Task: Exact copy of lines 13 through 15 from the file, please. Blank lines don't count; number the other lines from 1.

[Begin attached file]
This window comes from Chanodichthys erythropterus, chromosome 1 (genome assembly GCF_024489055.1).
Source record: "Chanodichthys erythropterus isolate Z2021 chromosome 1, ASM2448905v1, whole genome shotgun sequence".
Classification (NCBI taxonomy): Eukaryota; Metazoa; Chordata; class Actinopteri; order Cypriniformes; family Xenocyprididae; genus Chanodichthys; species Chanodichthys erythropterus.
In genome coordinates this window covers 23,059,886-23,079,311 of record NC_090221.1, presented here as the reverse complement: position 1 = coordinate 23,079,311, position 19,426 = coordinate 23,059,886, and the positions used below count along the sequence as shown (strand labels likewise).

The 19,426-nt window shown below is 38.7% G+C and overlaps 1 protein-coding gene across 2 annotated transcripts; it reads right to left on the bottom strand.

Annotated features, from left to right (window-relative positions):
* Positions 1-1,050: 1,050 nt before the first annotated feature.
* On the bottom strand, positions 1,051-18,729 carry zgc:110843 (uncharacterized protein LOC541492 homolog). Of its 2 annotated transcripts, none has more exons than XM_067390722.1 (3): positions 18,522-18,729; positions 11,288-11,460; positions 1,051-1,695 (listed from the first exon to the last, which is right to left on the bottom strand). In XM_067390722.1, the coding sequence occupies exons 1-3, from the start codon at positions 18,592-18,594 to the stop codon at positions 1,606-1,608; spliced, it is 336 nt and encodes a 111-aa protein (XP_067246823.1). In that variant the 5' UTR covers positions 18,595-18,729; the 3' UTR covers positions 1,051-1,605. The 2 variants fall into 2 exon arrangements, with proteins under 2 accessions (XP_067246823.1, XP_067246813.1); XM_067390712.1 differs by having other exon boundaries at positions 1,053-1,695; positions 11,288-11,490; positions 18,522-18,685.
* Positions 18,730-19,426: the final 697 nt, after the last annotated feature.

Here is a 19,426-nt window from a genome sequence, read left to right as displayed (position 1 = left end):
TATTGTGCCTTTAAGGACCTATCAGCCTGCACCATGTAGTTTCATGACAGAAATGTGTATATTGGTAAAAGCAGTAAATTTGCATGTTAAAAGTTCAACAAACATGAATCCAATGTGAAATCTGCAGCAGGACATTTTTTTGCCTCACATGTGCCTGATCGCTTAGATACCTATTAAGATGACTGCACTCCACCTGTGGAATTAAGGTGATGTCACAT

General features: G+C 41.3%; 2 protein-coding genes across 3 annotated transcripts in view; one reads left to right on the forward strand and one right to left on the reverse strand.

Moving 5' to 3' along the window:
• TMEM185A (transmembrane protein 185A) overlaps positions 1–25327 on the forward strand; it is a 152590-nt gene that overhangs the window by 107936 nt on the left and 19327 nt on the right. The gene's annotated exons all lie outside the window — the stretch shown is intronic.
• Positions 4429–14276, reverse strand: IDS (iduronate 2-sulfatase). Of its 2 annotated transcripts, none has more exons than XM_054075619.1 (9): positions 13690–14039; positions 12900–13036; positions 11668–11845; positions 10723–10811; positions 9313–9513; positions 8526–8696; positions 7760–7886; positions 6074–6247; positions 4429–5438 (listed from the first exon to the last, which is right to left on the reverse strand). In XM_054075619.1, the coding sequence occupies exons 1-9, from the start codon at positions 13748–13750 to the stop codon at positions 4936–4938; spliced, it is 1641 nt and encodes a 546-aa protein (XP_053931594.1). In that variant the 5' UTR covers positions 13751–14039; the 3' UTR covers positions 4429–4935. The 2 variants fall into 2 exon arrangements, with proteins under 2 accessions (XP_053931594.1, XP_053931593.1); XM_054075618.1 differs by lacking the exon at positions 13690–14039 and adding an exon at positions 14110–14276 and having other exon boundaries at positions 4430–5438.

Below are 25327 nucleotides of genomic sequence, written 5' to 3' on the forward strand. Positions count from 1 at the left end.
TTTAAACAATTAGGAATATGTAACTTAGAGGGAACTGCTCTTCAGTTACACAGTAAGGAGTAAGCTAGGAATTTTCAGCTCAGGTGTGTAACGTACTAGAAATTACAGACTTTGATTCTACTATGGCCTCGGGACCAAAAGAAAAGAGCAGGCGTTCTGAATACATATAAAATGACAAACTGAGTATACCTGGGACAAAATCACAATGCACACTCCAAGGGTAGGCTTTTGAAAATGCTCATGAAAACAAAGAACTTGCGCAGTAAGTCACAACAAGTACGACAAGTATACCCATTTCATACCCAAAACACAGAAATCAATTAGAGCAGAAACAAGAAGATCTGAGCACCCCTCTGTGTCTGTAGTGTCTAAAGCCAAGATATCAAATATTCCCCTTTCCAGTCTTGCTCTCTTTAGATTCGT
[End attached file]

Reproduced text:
Moving 5' to 3' along the window:
• TMEM185A (transmembrane protein 185A) overlaps positions 1–25327 on the forward strand; it is a 152590-nt gene that overhangs the window by 107936 nt on the left and 19327 nt on the right. The gene's annotated exons all lie outside the window — the stretch shown is intronic.
• Positions 4429–14276, reverse strand: IDS (iduronate 2-sulfatase). Of its 2 annotated transcripts, none has more exons than XM_054075619.1 (9): positions 13690–14039; positions 12900–13036; positions 11668–11845; positions 10723–10811; positions 9313–9513; positions 8526–8696; positions 7760–7886; positions 6074–6247; positions 4429–5438 (listed from the first exon to the last, which is right to left on the reverse strand). In XM_054075619.1, the coding sequence occupies exons 1-9, from the start codon at positions 13748–13750 to the stop codon at positions 4936–4938; spliced, it is 1641 nt and encodes a 546-aa protein (XP_053931594.1). In that variant the 5' UTR covers positions 13751–14039; the 3' UTR covers positions 4429–4935. The 2 variants fall into 2 exon arrangements, with proteins under 2 accessions (XP_053931594.1, XP_053931593.1); XM_054075618.1 differs by lacking the exon at positions 13690–14039 and adding an exon at positions 14110–14276 and having other exon boundaries at positions 4430–5438.